Politicians and hubris.jpg

Politicians and hubris

“A MAN’S reach should exceed his grasp,” so poet Robert Browning once wrote. But nothing can justify the delusions of grandeur we are currently witnessing from some politicians. Too many seem to forget that they are elected to serve the people, not to cater to their own vanity.

When British Respect MP George Galloway defeated Labour MP, Oona King, in last year’s general election, some people hailed him as a courageous anti-war candidate squaring up to the Blair/Bush tyranny. Even his opponents grudgingly conceded he had earned a partial rehabilitation since his infamous grovelling before Saddam Hussein, in 1994, when he had saluted the tyrant’s “courage” and “indefatigability”.

Then, just weeks after the Battle of Bethnal Green, Galloway appeared before the American senate hearings, accused of profiting from Iraq oil dealings. “Get a ringside seat,” Galloway told journalists as he arrived in Washington, implying the event would make for great theatre. And he was right – the proceedings, in which he laid into senators on Capitol Hill, made him into a star.

His New York debate with Christopher Hitchens about the Iraq war consolidated his box office appeal. Next thing we knew, he was touring with actress Jane Fonda, preaching his anti-war views (or pro-appeasement views, depending on one’s viewpoint) to large audiences across America.

Revelling in the spotlight

But Galloway has always enjoyed publicity. Four years ago, actor John Malkovich was asked at the Cambridge Union Society whom he would most like to kill. No doubt with his tongue firmly in his cheek, the Hollywood star named Galloway – then Labour MP for Glasgow Kelvin. Galloway feigned indignation, but then added (secretly chuffed by the whole episode, one feels): “I’m amazed he’s even heard of me!”

Now Galloway enjoyed the limelight once again, this time on British TV’s Big Brother, pretending to be a cat, dressing up in a red leotard and subjecting housemates to his Elvis impersonation. All this comes at a time when the House of Commons is in session and his constituents need a voice to represent them. How long will it be before Galloway leaves parliament altogether and has his own television talk show?

Next came news that Liberal Democrat MP Mark Oaten, who had stood for his party’s leadership, had resigned as his party’s Home Affairs spokesperson, after the News of the World printed allegations about his private life. What was amazing was not the revelations in themselves. It was that Oaten had deluded himself that he could sustain a high profile, front-bench position – and even become party leader – without the news breaking.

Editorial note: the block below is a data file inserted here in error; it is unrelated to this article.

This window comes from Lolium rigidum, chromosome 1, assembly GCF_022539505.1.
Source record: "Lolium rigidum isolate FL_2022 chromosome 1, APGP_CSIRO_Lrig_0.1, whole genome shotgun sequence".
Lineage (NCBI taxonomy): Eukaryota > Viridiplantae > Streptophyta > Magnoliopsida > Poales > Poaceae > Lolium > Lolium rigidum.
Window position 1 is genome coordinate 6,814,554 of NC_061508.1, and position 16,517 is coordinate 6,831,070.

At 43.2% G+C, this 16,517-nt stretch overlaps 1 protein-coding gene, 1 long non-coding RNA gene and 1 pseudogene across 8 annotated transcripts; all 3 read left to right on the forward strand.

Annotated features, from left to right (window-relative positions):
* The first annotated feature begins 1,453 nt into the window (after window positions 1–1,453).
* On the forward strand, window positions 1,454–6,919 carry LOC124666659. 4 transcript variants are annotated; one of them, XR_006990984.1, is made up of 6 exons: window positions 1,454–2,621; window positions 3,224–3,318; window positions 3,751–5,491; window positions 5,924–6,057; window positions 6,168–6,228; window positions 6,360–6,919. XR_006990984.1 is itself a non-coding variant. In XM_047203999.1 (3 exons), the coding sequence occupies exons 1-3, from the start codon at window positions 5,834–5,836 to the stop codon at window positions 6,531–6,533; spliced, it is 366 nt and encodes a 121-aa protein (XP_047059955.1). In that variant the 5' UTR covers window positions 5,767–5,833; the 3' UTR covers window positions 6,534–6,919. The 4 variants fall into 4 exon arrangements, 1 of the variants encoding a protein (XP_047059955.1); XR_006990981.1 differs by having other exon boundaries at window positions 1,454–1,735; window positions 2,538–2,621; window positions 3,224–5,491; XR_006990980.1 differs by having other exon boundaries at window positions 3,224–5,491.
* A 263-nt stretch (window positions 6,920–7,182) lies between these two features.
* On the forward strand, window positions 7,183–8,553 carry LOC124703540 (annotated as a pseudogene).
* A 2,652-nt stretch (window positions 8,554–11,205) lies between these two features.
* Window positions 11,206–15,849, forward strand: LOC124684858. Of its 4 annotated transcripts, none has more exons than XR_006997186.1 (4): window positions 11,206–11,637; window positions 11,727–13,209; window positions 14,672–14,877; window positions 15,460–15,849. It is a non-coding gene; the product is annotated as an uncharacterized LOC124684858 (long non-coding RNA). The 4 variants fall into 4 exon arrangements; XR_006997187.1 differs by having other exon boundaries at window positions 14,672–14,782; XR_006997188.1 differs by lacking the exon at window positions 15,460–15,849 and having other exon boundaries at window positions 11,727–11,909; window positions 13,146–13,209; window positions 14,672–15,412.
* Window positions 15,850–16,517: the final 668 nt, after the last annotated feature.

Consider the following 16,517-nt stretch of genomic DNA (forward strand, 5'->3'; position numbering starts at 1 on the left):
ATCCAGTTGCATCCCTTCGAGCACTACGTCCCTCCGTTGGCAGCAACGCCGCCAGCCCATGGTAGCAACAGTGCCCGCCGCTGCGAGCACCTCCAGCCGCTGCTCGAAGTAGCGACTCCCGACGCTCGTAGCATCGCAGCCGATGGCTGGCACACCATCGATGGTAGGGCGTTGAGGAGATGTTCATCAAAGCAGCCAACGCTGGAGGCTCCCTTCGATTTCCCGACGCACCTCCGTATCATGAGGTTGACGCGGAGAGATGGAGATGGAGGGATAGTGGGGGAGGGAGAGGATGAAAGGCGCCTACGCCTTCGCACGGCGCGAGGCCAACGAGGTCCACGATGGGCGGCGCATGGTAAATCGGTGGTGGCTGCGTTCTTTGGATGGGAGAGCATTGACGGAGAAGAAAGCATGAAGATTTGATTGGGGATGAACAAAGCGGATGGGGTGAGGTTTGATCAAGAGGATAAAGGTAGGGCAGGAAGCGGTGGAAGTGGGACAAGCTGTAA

Equally surprising was the breathtaking unoriginality of Oaten’s rallying cry to the party faithful when he announced his candidature. “I want to take traditional liberal values and make them relevant to the 21st century,” he declared to applause. Oaten is, by all accounts, a capable and promising politician. But, how could anyone listen to that without seeing it as an obvious plagiarism from Blair and Cameron?

Hubris brings nemesis

Some politicians never seem to realise that their time has passed. Mário Soares was a respected figure in Portugal, having served 10 years as President and two spells as Prime Minister.

Ambition had been satisfied, one would have thought. But Soares, emboldened by the backing of his party, decided to stand for the presidency once again, at the age of 81. Has there ever been an example in any democracy of a politician being elected to high office when they were over 80? All recent Presidents, including Soares, have served two terms. Did Soares really consider he would be robust enough to withstand the demands of the presidency, as he approached 90? Did he really think that Portuguese voters would elect an octogenarian to an office that he had already held twice? It would appear that none of this had occurred to Soares. For a politician of Soares’s calibre, his decision to run again was an act of monumental folly. The fact that he finished a poor third was perhaps a case of inevitable nemesis following hubris. And some of us will be hoping that, like Oaten and Soares, Galloway meets his nemesis too.